Unsecured debt better predicts economic activity than secured debt.
Recent macroeconomic research has emphasized the importance of secured (collateralized) debt in driving the business cycle. In fact, one of the reasons why the recent financial crisis was so deep and the recovery so slow was the amount of borrowing in the housing market: When house values declined, mortgage debt was often larger than the value of the house. This reality supports a conventional view in business cycle theory that the amount of secured debt drives business cycle fluctuations. Accordingly, during upswings, people borrow to buy houses and other assets (secured debt), increasing leverage ratios and asset prices, while during downswings people find credit more difficult to get so they pay down loans and thus reduce leverage. The conventional view, then, implies secured debt is strongly correlated with gross domestic product (GDP). But how important is debt in determining business cycle fluctuations? And is there a difference between the effects of secured debt and unsecured debt?
Azariadis, Kaas, and Wen (2015) first decomposed total corporate debt into secured and unsecured debt to study the relationship between firm-level debt and the business cycle. Using Compustat data for nonfinancial publicly traded firms in the United States, they found that the average share of unsecured debt was much larger than the share of secured debt. It was between roughly 80 and 85 percent of total debt before the recent financial crisis and only slightly less than that after (Figure 1).1 That is, firms mostly issue unsecured debt and the recent financial crisis did not change that much.
Further, the authors show that the amount of unsecured debt is strongly and positively correlated with GDP across all samples (0.70 to 0.75 correlation), while secured debt is only weakly correlated with GDP and its relationship is negative in two of the three samples: the full sample and the sample excluding the largest 1 percent of firms (–0.15 to 0.15 correlation). Moreover, unsecured debt tends to lead GDP by one year—suggesting that it might drive GDP—whereas secured debt tends to lag GDP in the sample that excludes the top 5 percent of firms (Figure 2). Finally, the authors conclude that unsecured debt usefully forecasts GDP, conditioned on the history of GDP, while secured debt is not helpful in predicting GDP.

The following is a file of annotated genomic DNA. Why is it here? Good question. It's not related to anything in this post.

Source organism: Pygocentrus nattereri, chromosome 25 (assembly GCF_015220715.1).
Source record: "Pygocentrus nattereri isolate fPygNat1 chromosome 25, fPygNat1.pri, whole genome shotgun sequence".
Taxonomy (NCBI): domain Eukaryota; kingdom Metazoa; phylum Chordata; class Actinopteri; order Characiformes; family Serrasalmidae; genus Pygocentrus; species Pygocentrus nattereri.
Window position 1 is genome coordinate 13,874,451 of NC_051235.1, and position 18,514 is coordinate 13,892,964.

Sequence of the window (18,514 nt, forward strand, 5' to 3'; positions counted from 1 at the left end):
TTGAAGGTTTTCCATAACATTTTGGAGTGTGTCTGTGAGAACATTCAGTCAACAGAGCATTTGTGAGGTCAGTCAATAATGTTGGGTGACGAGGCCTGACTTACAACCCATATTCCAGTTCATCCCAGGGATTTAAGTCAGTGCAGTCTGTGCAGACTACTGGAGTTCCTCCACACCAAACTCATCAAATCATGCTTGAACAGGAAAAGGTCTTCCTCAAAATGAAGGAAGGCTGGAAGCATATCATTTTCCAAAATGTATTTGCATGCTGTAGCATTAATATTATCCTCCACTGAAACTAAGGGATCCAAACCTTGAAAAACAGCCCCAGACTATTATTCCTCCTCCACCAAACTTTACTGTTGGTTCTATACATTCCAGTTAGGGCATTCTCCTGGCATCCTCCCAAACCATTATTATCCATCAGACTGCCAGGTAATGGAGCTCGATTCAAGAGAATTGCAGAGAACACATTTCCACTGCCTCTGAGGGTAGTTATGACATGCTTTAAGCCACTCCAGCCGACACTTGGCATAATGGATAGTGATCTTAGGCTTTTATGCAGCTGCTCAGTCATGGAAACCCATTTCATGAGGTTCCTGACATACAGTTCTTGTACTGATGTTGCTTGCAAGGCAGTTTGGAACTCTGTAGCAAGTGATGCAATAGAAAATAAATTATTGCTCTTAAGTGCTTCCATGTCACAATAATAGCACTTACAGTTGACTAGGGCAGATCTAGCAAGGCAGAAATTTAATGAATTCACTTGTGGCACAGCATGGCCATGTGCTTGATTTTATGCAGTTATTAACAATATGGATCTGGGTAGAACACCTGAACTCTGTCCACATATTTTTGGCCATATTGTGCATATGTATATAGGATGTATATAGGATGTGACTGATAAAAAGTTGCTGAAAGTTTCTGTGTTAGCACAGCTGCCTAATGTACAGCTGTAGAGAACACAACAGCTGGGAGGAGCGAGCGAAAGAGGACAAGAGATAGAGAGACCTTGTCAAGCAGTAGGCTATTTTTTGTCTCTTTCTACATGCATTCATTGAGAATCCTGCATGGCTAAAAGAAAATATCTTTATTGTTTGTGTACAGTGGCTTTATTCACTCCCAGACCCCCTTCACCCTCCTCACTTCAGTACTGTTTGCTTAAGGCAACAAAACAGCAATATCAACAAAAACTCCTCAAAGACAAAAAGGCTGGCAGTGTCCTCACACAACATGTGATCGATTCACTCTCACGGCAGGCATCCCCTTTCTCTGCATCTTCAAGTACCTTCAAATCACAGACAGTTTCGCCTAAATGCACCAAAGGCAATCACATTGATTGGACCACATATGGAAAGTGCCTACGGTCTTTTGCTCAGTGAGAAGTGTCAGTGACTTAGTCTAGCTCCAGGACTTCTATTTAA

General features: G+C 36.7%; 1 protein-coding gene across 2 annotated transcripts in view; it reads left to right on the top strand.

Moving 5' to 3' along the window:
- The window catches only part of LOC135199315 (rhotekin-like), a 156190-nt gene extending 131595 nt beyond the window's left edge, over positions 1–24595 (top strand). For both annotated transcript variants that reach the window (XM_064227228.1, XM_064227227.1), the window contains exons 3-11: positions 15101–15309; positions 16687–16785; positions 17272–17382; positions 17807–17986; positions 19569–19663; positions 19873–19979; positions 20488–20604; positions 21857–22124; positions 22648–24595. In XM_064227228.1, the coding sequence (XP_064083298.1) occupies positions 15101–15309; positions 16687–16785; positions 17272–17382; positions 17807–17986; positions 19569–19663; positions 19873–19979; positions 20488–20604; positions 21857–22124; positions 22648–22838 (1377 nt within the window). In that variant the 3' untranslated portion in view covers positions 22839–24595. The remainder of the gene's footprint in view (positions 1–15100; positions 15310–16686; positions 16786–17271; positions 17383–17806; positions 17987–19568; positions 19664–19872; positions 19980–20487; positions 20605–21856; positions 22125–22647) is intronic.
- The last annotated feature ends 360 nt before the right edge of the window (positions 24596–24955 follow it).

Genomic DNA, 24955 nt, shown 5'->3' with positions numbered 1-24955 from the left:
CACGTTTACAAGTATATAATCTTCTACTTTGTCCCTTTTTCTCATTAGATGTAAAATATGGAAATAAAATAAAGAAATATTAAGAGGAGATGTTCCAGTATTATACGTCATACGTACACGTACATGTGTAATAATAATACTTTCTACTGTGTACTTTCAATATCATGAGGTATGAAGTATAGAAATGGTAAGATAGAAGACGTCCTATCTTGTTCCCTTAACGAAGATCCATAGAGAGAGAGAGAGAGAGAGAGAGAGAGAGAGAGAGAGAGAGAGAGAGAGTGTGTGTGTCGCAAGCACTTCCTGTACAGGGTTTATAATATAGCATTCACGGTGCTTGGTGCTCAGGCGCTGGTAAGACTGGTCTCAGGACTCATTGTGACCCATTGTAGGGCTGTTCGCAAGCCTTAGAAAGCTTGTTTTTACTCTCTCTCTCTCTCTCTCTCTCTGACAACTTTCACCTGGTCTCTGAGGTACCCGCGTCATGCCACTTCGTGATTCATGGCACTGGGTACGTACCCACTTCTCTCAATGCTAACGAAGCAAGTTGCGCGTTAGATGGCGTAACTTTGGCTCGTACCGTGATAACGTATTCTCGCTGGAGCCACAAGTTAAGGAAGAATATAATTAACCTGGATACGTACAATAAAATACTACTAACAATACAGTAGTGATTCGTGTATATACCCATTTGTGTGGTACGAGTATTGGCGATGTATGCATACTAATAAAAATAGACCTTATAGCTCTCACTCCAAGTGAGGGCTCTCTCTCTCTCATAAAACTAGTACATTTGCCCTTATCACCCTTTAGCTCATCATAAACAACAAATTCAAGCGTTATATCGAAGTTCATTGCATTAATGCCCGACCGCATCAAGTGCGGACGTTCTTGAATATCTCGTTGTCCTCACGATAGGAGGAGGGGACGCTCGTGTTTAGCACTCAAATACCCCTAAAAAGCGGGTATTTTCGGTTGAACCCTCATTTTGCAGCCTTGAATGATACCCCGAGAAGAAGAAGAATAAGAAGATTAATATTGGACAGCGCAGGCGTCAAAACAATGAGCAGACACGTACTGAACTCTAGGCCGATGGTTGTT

The authors also used data from the flow of funds account to measure secured debt and unsecured debt in the U.S. economy and found similar results. The authors document that unsecured debt is a key contributor to fluctuations in GDP at least after 1980, while secured debt is not strongly correlated with and does not drive movements in GDP. This finding is important because conventional macro-finance theories assume the value of collateral—which allows firms to issue secured debt—is the important factor that allows firms to borrow. The data show, however, that unsecured debt is the important driver of economic activity, so the value of collateral is probably not very important. So, at the firm level, unsecured debt is more important than secured debt in understanding the business cycle.
To explain these empirical findings, the authors build a theoretical business cycle model. Specifically, they argue that because a firm’s reputation in the market plays a critical role in its ability to issue debt in the unsecured debt market and because reputation is a self-fulfilling behavior (in the sense that one’s desired future self-image influences current behavior), a firm’s belief about future credit market conditions (such as the likelihood of default in the market) is important in shaping its present behavior in the credit market. As a result, the more confident firms are about future credit market conditions, the less likely they will choose to default and thus the more likely they will be able to borrow to finance investment, which in turn will strengthen credit market conditions in the future. Thus, firms' confidence in the credit market will affect the size of the unsecured debt market, which in turn influences aggregate GDP. The authors’ calibration exercise based on their theoretical model shows that these self-fulfilling shocks to firm confidence in future credit market conditions can account for about 50 percent of aggregate fluctuations in GDP.